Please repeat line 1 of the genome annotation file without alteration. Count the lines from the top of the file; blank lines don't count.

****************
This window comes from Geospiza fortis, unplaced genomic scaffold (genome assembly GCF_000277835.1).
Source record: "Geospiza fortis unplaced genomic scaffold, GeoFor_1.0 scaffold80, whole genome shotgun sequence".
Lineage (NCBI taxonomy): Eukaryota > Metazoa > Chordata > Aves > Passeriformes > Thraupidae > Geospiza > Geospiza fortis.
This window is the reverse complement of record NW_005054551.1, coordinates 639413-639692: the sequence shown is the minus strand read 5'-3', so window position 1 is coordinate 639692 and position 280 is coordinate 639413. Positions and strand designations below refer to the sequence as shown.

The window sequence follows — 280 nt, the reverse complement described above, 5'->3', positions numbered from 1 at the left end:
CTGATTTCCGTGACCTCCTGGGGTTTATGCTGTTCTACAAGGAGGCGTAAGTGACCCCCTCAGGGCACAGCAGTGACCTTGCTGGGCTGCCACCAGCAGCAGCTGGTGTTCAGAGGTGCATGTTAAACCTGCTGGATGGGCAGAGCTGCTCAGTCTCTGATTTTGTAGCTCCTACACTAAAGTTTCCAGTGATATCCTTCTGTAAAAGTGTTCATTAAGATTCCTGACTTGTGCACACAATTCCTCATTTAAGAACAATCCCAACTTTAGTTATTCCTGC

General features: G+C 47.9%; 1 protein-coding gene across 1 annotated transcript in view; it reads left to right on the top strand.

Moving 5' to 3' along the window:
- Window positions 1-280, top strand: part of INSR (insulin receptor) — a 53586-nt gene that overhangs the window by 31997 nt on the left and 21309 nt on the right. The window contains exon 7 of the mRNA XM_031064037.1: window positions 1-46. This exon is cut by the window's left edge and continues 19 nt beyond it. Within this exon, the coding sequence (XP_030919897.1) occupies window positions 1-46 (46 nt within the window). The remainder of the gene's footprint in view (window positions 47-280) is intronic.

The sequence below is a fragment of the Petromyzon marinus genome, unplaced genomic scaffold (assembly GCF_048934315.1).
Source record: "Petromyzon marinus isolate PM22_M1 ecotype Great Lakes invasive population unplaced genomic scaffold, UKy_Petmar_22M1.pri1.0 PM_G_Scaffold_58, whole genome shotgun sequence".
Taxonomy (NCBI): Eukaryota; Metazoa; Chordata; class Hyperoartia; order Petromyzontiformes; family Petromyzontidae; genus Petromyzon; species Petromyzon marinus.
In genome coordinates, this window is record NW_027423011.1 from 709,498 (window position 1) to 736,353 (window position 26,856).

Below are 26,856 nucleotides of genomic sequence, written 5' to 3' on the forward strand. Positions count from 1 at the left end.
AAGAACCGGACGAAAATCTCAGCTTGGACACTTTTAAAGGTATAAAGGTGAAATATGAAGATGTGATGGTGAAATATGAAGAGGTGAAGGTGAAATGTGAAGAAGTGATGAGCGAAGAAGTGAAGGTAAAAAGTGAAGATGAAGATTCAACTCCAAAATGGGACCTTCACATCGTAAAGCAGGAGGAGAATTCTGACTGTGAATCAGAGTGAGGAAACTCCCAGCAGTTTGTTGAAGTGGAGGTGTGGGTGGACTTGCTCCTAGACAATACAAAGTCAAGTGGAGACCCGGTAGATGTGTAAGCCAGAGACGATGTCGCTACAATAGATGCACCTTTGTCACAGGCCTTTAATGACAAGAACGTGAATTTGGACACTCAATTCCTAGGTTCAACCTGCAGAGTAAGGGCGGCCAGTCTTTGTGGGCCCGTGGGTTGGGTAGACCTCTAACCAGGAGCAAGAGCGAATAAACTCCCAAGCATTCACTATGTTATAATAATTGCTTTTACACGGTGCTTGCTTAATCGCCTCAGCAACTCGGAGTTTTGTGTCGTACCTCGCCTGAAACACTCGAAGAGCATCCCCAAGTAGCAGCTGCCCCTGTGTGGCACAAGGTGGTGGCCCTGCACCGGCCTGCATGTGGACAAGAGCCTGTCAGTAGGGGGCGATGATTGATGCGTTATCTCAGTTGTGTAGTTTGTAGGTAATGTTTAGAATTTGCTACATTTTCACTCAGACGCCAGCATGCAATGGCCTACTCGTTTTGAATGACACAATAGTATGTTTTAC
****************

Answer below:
This window comes from Geospiza fortis, unplaced genomic scaffold (genome assembly GCF_000277835.1).